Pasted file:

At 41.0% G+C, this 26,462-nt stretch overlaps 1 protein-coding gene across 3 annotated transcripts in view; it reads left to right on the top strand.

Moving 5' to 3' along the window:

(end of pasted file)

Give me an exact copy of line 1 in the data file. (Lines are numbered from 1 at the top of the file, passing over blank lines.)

At 41.0% G+C, this 26,462-nt stretch overlaps 1 protein-coding gene across 3 annotated transcripts in view; it reads left to right on the top strand.